Weird Tales September 1934
“The People of the Black Circle” is one of the original novellas about Conan the Cimmerian, by Robert E. Howard and first published in Weird Tales magazine in three parts over the September, October and November 1934 issues. Howard earned $250 for the publication of this story.
It’s set in the pseudo-historical Hyborian Age and concerns Conan kidnapping an exotic princess from Vendhya (prehistoric India), while foiling a nefarious plot of world conquest by the Black Seers of Yimsha. Due to its epic scope and atypical Hindustan flavor, the story is considered an undisputed classic of Conan lore and is often cited by Howard scholars as one of his best tales. It is also one of the few Howard stories where the reader is treated a deeper insight on magic and magicians beyond the stereotypical Hyborian depiction as demon conjurer-illusionist-priests.
- The People of the Black Circle (Part 1 of 3) • [Conan] • serial by Robert E. Howard
- The Jest of Warburg Tantavul • [Jules de Grandin] • novelette by Seabury Quinn
- Naked Lady • short story by Mindret Lord
- The Sinister Painting • short story by Greye La Spina
- The Return • poem by Julia Boynton Green
- Vine Terror • novelette by Howard Wandrei
- Sable Revery • poem by Robert Nelson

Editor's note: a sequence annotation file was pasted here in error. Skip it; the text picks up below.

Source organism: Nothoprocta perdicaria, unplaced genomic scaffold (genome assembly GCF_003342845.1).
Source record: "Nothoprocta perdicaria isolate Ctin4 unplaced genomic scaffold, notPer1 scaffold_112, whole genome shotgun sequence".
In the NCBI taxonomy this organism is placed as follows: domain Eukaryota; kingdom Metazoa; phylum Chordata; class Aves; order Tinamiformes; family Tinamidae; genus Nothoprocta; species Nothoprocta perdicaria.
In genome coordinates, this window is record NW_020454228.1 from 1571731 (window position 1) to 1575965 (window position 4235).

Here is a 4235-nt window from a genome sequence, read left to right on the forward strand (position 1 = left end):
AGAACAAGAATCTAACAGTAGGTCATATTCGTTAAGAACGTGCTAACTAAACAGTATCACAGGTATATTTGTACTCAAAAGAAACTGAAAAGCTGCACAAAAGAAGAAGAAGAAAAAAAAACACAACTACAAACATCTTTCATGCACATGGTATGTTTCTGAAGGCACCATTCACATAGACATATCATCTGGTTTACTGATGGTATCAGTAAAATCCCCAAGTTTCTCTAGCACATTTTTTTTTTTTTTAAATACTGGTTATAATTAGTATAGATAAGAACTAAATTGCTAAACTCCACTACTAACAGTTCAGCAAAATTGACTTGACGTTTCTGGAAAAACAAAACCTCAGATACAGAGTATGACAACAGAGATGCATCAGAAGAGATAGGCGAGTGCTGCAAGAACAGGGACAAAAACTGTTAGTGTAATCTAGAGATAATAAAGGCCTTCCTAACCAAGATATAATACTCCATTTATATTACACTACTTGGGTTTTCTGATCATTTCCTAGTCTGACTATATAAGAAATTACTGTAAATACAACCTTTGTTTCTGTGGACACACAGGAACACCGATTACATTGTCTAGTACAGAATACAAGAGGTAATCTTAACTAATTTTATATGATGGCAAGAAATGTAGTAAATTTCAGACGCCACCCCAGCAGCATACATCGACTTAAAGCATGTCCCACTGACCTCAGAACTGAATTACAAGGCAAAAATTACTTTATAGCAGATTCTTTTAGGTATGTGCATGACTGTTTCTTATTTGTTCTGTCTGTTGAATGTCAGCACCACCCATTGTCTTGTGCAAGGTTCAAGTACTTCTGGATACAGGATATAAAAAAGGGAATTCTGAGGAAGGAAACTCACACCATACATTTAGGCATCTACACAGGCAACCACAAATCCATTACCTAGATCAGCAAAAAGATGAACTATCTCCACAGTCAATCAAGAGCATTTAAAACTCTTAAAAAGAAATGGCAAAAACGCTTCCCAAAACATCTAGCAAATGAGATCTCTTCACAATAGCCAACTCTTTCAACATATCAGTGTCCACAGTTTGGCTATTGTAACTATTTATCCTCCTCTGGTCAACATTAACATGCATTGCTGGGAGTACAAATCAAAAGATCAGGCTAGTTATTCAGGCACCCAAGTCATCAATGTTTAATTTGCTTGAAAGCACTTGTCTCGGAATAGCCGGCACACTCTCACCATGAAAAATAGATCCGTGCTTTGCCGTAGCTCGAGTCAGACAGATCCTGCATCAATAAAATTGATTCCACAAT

- The Trail of the Cloven Hoof (Part 3 of 7) • serial by Arlton Eadie
- The Pale Man • short story by Julius Long
- The Coming of Abel Behenna • (1914) • short story by Bram Stoker
- A Cloak from Messer Lando • [Chronicles of the City-States • 5] • short story by August Derleth
- Coming Next Month (Weird Tales, September 1934) • essay by uncredited
- The Eyrie (Weird Tales, September 1934) • [The Eyrie] • essay by The Editor
If you like to read a copy of this (cleaned up by me), just click the button below.Read it now! Howard Works ISFDB
|Publisher :||Popular Fiction Publishing Company|
|Year :||September 1934|
|Replica by:||Girasol November 2014|
|Cover :||Margaret Brundage|
|Illustrations :||Listed under notes|
Weird Tales Volume 24 Number 3.
Page numbers run from 273 to 400 and do not include the covers. Data from a facsimile of this issue.
H. R. Hammond